How lucky we are to have such generous neighbors who share the bounty of their gardens with us! The other morning, a simple chat over a wooden fence with my neighbor in the morning while I was out walking my dog resulted in my coming home with a large bag of fruit. The tangerines had fallen from the trees due to the heavy winds from a recent storm. Would I like some? But of course! The star fruit need a little more ripening. “Just put them in a bowl and let them sit a while on the counter. They will be ready when they’re more of a yellow color. The yellower, the better.” They’re still ripening.
My painting is a little off kilter. The coffee mug is a little crooked – but I like when there’s a slight shift of perspective in a painting that is not meant to be photorealistic but rather more impressionistic and stylistic. I drew and painted it in two nightly sessions.
I decided to frame the first teacup I drew/painted to give to my friend as a hostess gift for her upcoming tea party. In the meantime, I created a little pattern using some of these teacups.
I can’t wait to see how my friend likes the framed teacup gift. I found a cute, silver spoon with blue enamel that echoes the drawing/painting I created, so I bought it as a gift topper. Looking forward to sipping tea and eating dainty sandwiches at the tea party.
We’re poised for a tropical storm that’s brewing. Raining in Bradenton, FL. Glass dip pen with QoR watercolor and Yellow Ochre India Ink. This is in my Bee Paper Aquabee sketchbook which is for use with wet and dry media. The paper is heavyweight, neutral pH/archival quality, 93 lb., classic natural white. I had fun using watercolor with my dip pen to draw the fine lines you see in violet. It was an experiment applying the watercolor with the pen, and I can see now how using the dip pen could assist in watercolor painting for fine details. I read that I can also use coffee and tea with my dip pen! Must try that sometime, too.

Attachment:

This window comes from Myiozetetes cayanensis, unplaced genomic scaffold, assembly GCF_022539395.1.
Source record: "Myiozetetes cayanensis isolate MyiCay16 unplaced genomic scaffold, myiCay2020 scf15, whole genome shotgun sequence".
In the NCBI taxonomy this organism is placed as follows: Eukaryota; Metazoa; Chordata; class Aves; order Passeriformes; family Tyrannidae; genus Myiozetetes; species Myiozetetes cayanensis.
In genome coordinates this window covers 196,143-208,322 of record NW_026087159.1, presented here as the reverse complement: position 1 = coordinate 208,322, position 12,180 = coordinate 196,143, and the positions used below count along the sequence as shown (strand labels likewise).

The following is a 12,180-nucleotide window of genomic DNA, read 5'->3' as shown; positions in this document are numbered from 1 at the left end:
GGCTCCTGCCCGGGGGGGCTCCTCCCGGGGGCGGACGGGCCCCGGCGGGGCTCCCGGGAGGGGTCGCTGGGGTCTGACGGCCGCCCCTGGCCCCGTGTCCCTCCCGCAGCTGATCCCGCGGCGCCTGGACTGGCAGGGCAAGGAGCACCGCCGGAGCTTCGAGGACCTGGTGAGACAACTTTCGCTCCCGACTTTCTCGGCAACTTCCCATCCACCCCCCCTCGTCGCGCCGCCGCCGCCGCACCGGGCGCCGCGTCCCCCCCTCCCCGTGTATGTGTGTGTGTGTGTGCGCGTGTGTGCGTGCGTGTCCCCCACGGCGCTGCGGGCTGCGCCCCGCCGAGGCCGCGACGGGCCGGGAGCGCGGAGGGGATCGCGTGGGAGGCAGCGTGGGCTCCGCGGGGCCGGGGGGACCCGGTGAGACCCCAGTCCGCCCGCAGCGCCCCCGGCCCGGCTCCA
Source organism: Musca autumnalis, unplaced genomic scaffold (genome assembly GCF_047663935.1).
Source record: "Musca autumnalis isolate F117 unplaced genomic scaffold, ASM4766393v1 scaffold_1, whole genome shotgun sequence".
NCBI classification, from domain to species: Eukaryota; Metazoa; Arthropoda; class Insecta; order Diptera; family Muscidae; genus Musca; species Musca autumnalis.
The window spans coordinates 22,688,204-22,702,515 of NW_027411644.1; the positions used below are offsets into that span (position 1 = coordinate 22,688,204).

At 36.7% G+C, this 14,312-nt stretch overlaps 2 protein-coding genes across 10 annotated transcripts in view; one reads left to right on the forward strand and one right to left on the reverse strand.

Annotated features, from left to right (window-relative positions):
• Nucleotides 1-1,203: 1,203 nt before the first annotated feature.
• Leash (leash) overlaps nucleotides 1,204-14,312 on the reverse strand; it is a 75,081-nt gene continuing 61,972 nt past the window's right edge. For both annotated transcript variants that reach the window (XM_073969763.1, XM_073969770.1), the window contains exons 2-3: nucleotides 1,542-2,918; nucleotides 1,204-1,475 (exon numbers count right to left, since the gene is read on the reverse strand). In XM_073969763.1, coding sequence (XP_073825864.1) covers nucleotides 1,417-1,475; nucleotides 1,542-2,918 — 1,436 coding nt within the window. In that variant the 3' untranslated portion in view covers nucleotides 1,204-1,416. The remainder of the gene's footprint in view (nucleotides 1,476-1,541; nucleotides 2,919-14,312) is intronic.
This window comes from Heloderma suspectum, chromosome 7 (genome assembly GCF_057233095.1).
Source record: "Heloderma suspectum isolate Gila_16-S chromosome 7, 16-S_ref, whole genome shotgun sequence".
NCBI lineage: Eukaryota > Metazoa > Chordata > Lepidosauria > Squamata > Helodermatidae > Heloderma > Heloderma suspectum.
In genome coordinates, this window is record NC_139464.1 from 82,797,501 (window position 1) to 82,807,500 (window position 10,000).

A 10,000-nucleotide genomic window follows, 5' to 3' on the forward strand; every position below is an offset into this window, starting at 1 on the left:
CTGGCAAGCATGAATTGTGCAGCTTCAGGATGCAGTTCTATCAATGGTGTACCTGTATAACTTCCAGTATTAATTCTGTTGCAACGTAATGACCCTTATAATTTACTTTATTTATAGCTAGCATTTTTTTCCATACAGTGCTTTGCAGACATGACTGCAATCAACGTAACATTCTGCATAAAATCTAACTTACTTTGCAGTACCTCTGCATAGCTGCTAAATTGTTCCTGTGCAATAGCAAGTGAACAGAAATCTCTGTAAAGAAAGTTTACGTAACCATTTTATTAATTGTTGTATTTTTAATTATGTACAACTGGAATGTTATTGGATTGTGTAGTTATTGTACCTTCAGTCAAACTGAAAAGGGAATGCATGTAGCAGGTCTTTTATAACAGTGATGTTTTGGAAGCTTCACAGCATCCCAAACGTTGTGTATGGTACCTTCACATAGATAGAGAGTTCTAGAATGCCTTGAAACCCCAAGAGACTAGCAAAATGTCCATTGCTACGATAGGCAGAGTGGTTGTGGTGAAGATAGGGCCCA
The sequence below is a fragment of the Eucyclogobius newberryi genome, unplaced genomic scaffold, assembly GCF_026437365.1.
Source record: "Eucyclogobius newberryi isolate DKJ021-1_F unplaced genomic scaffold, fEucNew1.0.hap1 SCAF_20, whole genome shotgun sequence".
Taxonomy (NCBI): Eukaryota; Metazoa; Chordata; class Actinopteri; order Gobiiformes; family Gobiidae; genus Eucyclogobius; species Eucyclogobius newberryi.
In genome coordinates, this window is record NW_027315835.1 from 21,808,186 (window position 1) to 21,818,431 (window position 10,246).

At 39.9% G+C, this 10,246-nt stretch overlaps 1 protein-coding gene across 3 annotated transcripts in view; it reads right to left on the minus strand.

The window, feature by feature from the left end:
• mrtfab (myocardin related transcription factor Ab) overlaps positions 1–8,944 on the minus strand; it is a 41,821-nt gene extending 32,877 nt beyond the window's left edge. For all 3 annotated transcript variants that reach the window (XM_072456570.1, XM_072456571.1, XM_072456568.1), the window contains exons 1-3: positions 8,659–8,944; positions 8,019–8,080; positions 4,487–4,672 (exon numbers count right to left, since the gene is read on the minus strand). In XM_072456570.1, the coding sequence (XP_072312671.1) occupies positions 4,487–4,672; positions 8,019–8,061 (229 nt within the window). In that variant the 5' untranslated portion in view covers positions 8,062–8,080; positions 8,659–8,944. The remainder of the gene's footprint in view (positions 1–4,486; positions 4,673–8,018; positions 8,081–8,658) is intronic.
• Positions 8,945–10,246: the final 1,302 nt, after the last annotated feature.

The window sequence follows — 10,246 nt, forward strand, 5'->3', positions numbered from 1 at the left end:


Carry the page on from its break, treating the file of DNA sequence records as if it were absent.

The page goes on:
I had a little time to paint tonight, so I did this. I call it “Three’s a Crowd.” It’s based on a photo I took of our neighbor’s ducks in the little pond that’s down our driveway on the way to the mailbox. In the photo, there were four ducks. But I only painted three. I used the photo mainly for the shapes of the ducks and their reflections in the water. I am pretty pleased with how my little painting turned out for several reasons, one of which is the variation of brush strokes which helps keep the eye moving around the painting and the composition interesting and lively.
Another aspect of this piece I enjoyed creating is the achieved a variation of textures using several different brushes and tools. (Remembering how many times have I tried to paint something when I started out with just one brush.) This time, I even used a sponge and scraped the paint in the background where the edge of the pond meets the vegetation using the tip of my handy dandy glass dip pen. Feeling satisfied, mission accomplished today, and happy to say I have my ducks all in a row.
De Soto National Park ~ Bradenton, Florida. I was there this week and this tree by the water caught my eye. I was attracted to the water which had an orange tinge to it, and how the tree framed the view. Watercolor with a round brush and Bombay ink applied with a glass dip pen. I also used a sponge to apply the shadows and texturize the sand in the foreground.
I took lots of photos of things I wanted to paint.
When I paint from photos in the studio, I look at them on my computer or mobile phone and more often than not, simply keep looking back and forth between the paper and the screen, painting directly without doing a pencil sketch first. I find this method keeps my painting more lively, as if I were actually painting “en plein air.”